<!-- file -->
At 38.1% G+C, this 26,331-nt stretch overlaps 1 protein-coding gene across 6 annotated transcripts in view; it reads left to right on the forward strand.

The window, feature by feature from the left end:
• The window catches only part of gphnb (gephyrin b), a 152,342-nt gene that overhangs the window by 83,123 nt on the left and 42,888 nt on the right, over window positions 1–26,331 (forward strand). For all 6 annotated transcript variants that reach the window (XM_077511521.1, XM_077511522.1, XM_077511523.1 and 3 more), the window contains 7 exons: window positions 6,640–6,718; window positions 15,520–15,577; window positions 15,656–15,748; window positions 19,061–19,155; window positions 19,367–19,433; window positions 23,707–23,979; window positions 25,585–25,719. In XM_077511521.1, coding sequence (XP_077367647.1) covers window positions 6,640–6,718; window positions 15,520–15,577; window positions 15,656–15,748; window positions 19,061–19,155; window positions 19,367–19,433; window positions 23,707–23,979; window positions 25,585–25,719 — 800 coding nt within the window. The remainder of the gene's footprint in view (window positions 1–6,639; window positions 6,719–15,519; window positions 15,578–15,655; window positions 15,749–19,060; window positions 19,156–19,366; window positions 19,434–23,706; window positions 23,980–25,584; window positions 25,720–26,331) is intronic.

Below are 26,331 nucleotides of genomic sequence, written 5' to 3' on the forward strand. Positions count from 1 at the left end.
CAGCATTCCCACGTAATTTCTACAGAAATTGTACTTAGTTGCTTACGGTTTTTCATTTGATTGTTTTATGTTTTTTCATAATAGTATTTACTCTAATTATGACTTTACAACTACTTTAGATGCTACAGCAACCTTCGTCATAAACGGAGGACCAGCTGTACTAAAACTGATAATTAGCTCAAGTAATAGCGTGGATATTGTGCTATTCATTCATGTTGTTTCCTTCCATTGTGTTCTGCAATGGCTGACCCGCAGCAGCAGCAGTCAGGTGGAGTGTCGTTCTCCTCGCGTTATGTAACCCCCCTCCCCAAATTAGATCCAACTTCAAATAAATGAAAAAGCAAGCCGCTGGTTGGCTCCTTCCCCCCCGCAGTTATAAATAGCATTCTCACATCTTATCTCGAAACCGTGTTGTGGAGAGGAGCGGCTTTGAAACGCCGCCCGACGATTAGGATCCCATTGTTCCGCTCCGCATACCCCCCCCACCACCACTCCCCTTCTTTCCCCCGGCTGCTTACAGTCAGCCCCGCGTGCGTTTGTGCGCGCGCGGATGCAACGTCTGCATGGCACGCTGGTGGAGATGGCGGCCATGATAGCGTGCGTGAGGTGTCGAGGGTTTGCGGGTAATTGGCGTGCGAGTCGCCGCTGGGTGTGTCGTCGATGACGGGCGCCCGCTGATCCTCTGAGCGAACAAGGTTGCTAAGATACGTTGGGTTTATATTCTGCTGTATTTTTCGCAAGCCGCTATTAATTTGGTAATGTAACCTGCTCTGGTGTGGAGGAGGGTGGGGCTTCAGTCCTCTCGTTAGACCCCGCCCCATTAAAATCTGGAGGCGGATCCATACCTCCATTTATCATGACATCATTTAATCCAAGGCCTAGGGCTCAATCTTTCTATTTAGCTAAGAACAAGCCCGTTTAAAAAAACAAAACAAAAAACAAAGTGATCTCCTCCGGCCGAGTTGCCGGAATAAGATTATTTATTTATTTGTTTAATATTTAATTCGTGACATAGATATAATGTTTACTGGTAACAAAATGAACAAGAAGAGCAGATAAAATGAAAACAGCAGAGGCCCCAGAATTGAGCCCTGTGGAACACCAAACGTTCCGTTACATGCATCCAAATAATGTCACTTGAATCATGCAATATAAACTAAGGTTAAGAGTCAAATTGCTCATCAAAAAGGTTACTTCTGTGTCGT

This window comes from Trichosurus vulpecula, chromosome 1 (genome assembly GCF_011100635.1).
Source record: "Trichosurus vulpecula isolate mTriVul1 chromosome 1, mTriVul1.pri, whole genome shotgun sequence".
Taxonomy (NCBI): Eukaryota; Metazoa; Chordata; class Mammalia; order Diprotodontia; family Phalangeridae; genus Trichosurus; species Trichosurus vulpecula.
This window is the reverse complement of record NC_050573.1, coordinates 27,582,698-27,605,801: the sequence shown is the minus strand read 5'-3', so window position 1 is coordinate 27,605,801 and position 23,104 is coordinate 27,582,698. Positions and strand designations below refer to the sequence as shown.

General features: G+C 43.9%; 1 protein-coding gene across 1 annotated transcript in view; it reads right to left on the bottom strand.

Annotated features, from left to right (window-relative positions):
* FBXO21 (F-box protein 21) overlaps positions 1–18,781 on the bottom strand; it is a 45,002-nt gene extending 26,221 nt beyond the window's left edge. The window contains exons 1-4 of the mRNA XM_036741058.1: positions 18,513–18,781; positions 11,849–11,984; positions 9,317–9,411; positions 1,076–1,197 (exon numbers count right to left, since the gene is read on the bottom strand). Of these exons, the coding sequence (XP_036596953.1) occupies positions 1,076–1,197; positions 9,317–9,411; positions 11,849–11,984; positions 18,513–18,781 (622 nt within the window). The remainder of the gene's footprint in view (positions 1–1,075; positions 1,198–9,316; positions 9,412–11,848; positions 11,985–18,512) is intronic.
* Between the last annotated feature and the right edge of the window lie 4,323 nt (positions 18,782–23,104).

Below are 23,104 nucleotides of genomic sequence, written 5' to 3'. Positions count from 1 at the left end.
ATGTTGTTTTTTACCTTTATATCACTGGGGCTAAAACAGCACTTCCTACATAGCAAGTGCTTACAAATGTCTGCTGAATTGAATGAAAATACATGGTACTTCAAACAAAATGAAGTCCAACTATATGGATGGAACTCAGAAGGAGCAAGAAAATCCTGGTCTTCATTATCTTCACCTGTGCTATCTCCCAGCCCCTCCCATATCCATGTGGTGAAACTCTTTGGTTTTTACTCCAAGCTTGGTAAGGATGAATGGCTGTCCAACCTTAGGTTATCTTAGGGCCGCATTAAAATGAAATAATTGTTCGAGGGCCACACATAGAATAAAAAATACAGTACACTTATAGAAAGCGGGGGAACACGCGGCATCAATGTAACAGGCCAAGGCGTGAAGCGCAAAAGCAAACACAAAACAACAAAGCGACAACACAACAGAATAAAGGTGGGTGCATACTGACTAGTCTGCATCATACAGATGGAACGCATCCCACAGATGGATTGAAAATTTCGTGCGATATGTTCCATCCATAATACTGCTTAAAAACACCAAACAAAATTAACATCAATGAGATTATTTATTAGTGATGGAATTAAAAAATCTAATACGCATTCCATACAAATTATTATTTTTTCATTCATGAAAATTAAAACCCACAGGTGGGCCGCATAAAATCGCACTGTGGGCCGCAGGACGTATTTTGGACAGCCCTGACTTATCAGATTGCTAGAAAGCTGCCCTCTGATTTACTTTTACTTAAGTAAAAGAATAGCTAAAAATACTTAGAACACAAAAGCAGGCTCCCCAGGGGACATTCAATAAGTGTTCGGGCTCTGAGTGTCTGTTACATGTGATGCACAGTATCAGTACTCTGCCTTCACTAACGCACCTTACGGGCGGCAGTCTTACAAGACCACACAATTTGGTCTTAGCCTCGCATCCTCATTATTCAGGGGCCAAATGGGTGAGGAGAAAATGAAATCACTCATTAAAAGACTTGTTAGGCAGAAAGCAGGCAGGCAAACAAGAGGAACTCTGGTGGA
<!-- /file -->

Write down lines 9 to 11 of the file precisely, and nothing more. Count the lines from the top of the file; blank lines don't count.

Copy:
This window is the reverse complement of record NC_050573.1, coordinates 27,582,698-27,605,801: the sequence shown is the minus strand read 5'-3', so window position 1 is coordinate 27,605,801 and position 23,104 is coordinate 27,582,698. Positions and strand designations below refer to the sequence as shown.

General features: G+C 43.9%; 1 protein-coding gene across 1 annotated transcript in view; it reads right to left on the bottom strand.

Annotated features, from left to right (window-relative positions):